Oil Remains Under Pressure As OPEC Cuts Its Oil Demand ForecastOil fails to gain more upside momentum amid fears about the pace of oil demand recovery.
Oil Video 14.09.20.
OPEC Expects Weaker Oil Demand In 2020 And 2021
OPEC has just released its new Monthly Oil Market Report which indicated that it decided to cut the 2020 global oil demand forecast by 0.4 million barrels per day (bpd) to 90.2 million bpd.
The main reasons for this decision were weaker demand in India, which is currently recording more than 90,000 new cases of coronavirus each day, and problems with transportation-related demand.
Israel has just decided to impose a second lockdown, highlighting the uncertainty of oil demand recovery. If other countries that struggle to contain the virus follow Israel’s example, oil will find itself under serious pressure.
OPEC has also cut its 2021 oil demand forecast by 0.4 million bpd and now expects that global oil demand will average 96.9 million bpd in the next year.
At the same time, OPEC has increased its 2020 oil production forecast due to production recovery in U.S., Canada and Latin America.
The picture painted by OPEC looks rather bearish as demand remains under pressure while supply starts to increase. In these conditions, the oil market will continue to have problems with excessive inventory levels.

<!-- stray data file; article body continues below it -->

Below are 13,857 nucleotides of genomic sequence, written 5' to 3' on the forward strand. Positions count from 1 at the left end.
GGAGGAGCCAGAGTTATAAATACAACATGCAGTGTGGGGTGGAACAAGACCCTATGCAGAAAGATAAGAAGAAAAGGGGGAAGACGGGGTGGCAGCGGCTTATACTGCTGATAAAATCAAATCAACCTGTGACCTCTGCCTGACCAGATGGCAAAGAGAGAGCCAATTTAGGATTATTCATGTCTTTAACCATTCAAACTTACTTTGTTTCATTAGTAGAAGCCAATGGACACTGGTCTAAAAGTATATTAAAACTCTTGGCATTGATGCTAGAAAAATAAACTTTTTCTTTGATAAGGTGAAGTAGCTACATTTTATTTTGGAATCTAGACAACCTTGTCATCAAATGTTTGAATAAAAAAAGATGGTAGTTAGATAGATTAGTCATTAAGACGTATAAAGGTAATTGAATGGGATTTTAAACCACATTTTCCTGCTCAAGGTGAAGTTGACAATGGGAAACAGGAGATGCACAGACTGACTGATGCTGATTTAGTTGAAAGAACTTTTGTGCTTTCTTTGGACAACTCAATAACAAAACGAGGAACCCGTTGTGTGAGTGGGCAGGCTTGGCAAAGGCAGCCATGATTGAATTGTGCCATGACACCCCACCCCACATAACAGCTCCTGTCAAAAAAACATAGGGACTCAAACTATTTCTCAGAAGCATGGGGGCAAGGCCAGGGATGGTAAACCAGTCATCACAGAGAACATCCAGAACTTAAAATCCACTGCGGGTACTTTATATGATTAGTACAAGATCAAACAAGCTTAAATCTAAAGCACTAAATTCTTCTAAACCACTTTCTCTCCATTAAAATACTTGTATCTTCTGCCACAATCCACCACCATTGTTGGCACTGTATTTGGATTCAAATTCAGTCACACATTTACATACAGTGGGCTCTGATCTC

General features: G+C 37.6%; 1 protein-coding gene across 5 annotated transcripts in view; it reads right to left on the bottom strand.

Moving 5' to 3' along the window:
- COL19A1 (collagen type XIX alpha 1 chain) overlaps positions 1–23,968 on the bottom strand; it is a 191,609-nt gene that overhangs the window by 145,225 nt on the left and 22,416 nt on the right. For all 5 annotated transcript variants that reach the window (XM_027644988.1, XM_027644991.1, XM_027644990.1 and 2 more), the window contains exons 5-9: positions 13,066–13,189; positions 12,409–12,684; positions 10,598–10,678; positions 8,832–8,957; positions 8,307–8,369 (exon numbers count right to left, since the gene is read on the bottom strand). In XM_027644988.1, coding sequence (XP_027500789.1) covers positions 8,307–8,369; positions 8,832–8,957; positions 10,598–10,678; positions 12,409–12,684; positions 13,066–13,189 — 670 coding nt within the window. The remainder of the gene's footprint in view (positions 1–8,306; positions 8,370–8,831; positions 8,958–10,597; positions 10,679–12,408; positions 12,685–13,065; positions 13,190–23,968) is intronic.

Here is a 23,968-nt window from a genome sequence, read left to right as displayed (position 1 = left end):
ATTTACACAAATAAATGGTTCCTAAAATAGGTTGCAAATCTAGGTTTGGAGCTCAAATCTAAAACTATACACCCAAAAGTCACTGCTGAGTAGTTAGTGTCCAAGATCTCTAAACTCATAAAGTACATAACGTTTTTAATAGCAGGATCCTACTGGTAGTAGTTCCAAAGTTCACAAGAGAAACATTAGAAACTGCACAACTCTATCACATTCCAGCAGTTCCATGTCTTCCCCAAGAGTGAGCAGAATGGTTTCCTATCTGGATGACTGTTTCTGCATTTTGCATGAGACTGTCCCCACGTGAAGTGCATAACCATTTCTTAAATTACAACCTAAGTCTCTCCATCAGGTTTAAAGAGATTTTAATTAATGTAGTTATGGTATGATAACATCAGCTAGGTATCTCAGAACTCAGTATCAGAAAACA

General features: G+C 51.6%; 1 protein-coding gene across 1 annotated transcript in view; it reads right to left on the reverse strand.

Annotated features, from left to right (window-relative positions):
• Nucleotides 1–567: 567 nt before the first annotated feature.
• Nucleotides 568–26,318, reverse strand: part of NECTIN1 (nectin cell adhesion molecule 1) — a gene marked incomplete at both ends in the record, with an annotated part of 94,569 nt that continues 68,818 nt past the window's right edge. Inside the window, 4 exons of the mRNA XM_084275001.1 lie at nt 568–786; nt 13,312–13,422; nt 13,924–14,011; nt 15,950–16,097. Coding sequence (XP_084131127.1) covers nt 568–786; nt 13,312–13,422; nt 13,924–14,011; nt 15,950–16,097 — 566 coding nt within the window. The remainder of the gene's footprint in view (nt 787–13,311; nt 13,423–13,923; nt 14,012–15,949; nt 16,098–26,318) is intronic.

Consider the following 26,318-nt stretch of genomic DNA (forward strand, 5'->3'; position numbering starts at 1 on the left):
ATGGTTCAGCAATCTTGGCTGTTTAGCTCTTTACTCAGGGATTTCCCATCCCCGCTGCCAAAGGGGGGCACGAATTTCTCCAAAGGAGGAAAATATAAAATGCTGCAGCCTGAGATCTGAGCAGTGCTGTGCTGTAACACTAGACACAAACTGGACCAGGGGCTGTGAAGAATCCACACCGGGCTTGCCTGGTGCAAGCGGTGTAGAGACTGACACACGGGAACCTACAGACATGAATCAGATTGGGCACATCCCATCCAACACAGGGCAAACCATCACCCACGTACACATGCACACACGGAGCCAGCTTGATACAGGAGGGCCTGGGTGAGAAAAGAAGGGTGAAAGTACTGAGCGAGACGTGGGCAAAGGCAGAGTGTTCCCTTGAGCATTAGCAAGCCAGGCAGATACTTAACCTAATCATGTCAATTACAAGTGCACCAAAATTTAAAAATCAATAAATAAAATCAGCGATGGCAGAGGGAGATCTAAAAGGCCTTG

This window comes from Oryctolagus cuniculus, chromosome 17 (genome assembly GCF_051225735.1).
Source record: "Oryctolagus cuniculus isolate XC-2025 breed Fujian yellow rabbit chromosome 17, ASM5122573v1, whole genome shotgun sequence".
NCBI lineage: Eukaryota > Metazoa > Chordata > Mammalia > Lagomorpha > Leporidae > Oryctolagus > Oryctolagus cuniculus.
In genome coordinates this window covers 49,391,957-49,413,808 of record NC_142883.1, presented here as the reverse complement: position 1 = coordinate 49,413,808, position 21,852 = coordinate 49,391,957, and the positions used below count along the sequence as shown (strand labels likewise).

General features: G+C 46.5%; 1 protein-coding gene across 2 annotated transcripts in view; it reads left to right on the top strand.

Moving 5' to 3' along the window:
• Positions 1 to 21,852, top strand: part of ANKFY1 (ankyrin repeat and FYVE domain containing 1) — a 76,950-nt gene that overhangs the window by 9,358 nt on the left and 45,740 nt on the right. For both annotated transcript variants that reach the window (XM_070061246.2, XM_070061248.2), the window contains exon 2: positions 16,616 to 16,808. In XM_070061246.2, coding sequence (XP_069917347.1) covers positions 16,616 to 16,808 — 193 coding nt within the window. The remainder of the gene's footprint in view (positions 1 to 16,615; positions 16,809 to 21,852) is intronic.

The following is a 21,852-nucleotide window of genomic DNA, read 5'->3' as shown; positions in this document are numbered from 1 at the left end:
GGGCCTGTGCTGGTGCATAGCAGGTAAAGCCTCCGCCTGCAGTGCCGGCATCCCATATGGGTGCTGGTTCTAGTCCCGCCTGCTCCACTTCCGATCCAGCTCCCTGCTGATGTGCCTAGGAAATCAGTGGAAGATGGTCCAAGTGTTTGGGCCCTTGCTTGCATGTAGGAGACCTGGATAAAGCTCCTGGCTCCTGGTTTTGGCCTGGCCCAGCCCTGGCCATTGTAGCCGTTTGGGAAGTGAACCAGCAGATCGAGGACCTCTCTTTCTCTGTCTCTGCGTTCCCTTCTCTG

Most likely, OPEC+ countries will have to keep their current production levels for more months than previously expected in order to improve the supply/demand balance of the oil market.
Tropical Storm Sally Provides Some Support To Oil Prices
Tropical storm Sally forced a shutdown of some offshore oil platforms in the U.S. Gulf of Mexico and provided some support to oil prices.
The most recent EIA Weekly Petroleum Status report indicated that U.S. oil production has not fully recovered from Hurricane Laura, and additional problems with tropical storm Sally may put more pressure on U.S. domestic oil production in the near term.
Baker Hughes Rig Count indicated that the number of U.S. drilling rigs declined by 2 to 254 while the number of U.S. rigs drilling for oil fell by 1 to 180. At this point, the number of U.S. drilling rigs has rebounded closer to levels seen before Hurricane Laura. However, latest rig count data does not show signs of a new upside trend which would have been bearish for oil prices.
It remains to be seen whether Sally will have any notable impact on the oil market as traders will likely stay focused on worsening forecasts for oil demand recovery.
For a look at all of today’s economic events, check out our economic calendar.